Anxiety has become the quintessential modern affliction. Nearly 2 out of 5 college students report living with anxiety, according to the most recent Healthy Minds Study.
Dating someone who experiences bouts of anxiety is becoming quite pervasive. If you’re currently on the dating scene, that means there’s a good chance you may ultimately meet — and really like — someone living with an anxiety disorder.
Some therapists describe anxiety as the third person in a relationship. Depending on your date’s symptoms, going out or establishing intimacy can be challenging.
But dating someone aware and sensitive can also be wonderful. Understanding anxiety and how it manifests itself might actually make your relationship stronger.
How to date someone with anxiety? Starting on the Right Foot
Anxiety can manifest itself in different ways. Following a few basic guidelines can help you put your date’s behavior in perspective.
DO: Get curious about your date’s experience of anxiety.
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Ignoring the issue or trying to tell your date they shouldn’t feel the way they do will not help you build a lasting relationship. Instead, ask your date about how they experience anxiety. What does it feel like in their body? How often do they feel this way? Do they have coping strategy to help them return to neutral? Do they use prescription medication? How they feel they have over it? What situations seem to create the most anxiety? Meet them with curiosity and openness.
DON’T: Assume anxiety looks the same in every person — or that people with anxiety disorders don’t have good relationships.
Anxiety manifests itself in different ways. Your assumptions may get in the way of intimacy and trust. And while it’s true that some symptoms of this disorder can make dating a tad tricky at times, there are millions of people with anxiety who are in happy, successful relationships. You and your date could be, too.
DO: Manage your reactions to anxiety or panic attacks.
Your response to your date’s symptoms matters — a lot. Don’t think you can talk your date out of their anxiety or, worse, try to negotiate with them. Anxiety is not rational. If your date is experiencing unexpected anxiety, don’t assume you know what’s happening. Instead, simply say you notice something is wrong and ask how you can help. Then remain calm and assist in the ways they’ve suggested, whether it’s a postponement of your date or a change in plans.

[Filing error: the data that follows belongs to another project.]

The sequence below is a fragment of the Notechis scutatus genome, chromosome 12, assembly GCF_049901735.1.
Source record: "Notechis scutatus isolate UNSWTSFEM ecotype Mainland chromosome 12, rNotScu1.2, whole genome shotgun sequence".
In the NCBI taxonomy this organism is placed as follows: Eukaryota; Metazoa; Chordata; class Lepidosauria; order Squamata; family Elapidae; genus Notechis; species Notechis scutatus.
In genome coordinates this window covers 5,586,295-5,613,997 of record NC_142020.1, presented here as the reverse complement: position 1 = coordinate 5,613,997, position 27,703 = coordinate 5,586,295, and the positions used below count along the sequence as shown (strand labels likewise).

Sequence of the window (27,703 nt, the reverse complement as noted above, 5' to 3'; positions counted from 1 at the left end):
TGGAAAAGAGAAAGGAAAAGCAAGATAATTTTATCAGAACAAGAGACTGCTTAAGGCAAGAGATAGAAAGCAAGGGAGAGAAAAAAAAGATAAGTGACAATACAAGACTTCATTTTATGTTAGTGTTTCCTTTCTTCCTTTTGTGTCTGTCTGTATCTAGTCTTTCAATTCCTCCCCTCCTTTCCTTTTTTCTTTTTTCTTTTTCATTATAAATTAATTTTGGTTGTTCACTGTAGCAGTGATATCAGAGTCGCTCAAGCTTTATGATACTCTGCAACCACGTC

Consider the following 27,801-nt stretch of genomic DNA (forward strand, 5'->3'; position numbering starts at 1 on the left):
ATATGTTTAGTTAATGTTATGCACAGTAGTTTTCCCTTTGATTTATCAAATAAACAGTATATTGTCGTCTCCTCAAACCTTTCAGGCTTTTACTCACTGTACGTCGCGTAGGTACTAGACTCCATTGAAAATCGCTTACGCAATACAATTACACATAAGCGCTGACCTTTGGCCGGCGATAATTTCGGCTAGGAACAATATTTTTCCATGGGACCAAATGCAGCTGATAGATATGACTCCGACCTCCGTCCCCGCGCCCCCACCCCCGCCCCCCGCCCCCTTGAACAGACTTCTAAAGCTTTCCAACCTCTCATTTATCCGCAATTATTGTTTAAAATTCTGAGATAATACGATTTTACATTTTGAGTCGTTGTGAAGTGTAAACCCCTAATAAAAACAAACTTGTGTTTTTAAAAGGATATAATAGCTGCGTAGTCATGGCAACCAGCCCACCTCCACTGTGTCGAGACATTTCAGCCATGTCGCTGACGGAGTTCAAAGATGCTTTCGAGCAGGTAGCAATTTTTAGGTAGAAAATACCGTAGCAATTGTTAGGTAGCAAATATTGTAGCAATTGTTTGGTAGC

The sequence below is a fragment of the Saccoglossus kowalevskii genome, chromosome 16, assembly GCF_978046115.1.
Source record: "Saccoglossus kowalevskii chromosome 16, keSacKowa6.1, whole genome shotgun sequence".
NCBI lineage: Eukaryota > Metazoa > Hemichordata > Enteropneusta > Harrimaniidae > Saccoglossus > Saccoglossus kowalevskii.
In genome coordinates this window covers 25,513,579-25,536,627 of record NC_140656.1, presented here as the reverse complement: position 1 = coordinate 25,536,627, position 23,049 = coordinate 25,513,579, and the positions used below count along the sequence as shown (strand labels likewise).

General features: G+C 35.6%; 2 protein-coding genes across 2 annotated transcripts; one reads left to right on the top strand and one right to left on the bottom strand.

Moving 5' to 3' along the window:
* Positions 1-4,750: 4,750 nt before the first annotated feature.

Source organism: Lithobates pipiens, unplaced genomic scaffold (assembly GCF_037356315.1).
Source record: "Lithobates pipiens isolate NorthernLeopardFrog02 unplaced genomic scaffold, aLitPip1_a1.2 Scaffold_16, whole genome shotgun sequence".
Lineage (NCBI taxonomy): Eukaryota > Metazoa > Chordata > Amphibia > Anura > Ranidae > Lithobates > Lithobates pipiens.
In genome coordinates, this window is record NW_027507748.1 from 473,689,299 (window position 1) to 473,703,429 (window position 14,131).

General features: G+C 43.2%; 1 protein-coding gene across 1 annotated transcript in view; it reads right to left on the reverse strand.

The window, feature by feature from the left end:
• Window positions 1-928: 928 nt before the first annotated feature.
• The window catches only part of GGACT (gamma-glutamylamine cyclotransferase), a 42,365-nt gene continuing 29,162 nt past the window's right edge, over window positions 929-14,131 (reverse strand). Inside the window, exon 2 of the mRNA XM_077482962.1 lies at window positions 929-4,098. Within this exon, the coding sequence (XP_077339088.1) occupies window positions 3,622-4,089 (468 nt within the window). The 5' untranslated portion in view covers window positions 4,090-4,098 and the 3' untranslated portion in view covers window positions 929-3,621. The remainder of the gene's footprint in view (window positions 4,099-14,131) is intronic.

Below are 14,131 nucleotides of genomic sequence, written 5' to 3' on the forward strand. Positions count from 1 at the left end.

DON’T: Take anxiety personally.
It can be easy to get offended when your date has anxiety. Just remember: It’s not about you. The sooner you can move past seeing yourself as part of the problem, the better you’ll be at providing support and comfort.
DO: Set boundaries regarding hurtful language, accusations, or threats.
Anxiety is not an excuse for abuse. Just because your date feels anxiety does not mean they get to treat you badly. Set boundaries early and enforce them when they get crossed.
DON’T: Allow your partner to use their anxiety as an excuse for bad behavior.
There may be times when your date needs to cancel plans or take some time for themselves. But there is a difference between self-care and bad behavior. Talk to your date about the best way to be respectful toward one another.
DO: Practice self-care.
Dating someone living with anxiety can be stressful. Make sure you’re taking care of yourself and that your own support systems are strong and healthy.
DON’T: Try to absorb your date’s stressors.
If you try to help them by letting them relieve their anxiety out on you, dating someone with anxiety will be exhausting.
You can practice caring and compassion with your date without letting things get to the point where you, too, feel overwhelmed. Know your limit and be mindful of the spectrum of emotions you feel around your date. If taking on their stress is mostly what your relationship is about, perhaps you are not getting your needs met in the relationship.
Therapy Can Help
It can be tempting, especially in the early stages of a relationship, to take on the role of therapist — but it’s a bad idea. Anxiety Therapists have the training to help people in your date’s situation, and they won’t approach the therapy process with the kind of romantic interest that can cloud objectivity.
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If they haven’t already. Encourage your date to start working with an anxiety therapist who can help them learn how to manage their anxiety. Be a cheerleader throughout the process. Anxiety can be lessened and managed. There are some very effective coping skills and strategies that can help all of us live with less and manageable anxiety. These options to manage anxiety can create a profound difference in everyday experiences, improving overall well-being.
Therapy might also be right for you. It’s not always easy to not take anxiety symptoms personally, or set the right boundaries, or come up with good strategies for dealing with your own stress. Learning to manage your own issues can help you build a healthier, happier relationship.